Coffee Dripper From Endo Kiln (NDO-022)
About Mashiko Pottery
Mashiko is a town located about 3 hours northeast of Tokyo by train. Its signature style of pottery was defined largely by Shoji Hamada and British potter Bernard Leach in the 1920s. Hamada and Leach also helped to establish "Mingei," the Japanese folk art movement of the 1920s and '30s, following its inception by their friend Yanagi Soetsu, a philosopher and artist. Hamada's collection of Japanese ceramics and lacquerware, alongside his own considerable body of work, were instrumental in defining Mingei and establishing the techniques of Mashiko style pottery, which are now practiced at 380 kilns in the area.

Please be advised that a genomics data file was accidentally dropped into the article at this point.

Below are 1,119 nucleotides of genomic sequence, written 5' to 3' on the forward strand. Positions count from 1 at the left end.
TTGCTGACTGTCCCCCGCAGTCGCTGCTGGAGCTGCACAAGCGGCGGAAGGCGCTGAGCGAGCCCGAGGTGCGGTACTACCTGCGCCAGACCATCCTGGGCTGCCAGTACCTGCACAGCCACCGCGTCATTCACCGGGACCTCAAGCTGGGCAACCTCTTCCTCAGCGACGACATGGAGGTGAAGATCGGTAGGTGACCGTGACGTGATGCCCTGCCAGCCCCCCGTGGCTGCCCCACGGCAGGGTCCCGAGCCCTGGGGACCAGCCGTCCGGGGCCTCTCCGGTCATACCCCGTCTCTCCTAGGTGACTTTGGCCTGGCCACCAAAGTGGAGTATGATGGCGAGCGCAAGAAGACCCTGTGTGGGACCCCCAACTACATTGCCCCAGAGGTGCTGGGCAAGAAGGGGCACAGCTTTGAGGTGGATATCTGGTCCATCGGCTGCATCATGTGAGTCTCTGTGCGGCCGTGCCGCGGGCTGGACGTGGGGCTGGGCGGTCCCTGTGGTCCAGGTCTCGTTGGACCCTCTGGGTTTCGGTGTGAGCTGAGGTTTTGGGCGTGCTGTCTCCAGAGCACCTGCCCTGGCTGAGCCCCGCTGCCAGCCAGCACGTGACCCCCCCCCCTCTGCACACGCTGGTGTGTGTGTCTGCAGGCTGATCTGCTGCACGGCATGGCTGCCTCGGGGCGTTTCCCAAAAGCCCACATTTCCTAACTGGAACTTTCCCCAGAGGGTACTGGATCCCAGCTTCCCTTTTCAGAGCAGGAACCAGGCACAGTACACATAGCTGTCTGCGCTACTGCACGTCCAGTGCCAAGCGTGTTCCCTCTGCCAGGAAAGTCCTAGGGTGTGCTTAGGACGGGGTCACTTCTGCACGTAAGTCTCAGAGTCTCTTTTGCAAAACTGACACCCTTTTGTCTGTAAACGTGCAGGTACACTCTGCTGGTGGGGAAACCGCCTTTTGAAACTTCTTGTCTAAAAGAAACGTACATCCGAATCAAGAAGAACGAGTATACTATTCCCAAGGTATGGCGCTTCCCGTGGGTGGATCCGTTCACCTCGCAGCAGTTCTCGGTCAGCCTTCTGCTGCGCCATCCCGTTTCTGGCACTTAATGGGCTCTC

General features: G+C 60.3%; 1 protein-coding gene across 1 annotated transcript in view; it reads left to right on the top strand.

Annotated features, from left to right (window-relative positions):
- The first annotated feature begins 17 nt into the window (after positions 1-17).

Due to its abundant natural resources, Mashiko was a center of pottery production even before Hamada's work there. The hilly terrain is perfect for building "noborigama," or multi-chambered climbing kilns; the hills themselves are forested with "akamatsu" pine trees, whose hot-burning wood is used to fire the ceramics; and local soils, minerals, and plant ashes are often used to make Mashiko's characteristic glazes.
About The Artist
After earning a law degree and becoming a banker in Tokyo, Taro Endo set out to pursue a career as a potter in Mashiko. Starting an apprenticeship in 2000, at the age of 26, Endo studied for 6 years before beginning to produce ceramics under his own name. His folksy and inventive shapes are complemented by a concise range of decorative motifs, grounded by his proprietary "Doro-Namijiro" glaze -- the result of a years-long search for perfect, natural white.
- Dimensions: 4.25" across x 3.5" tall
Made in Japan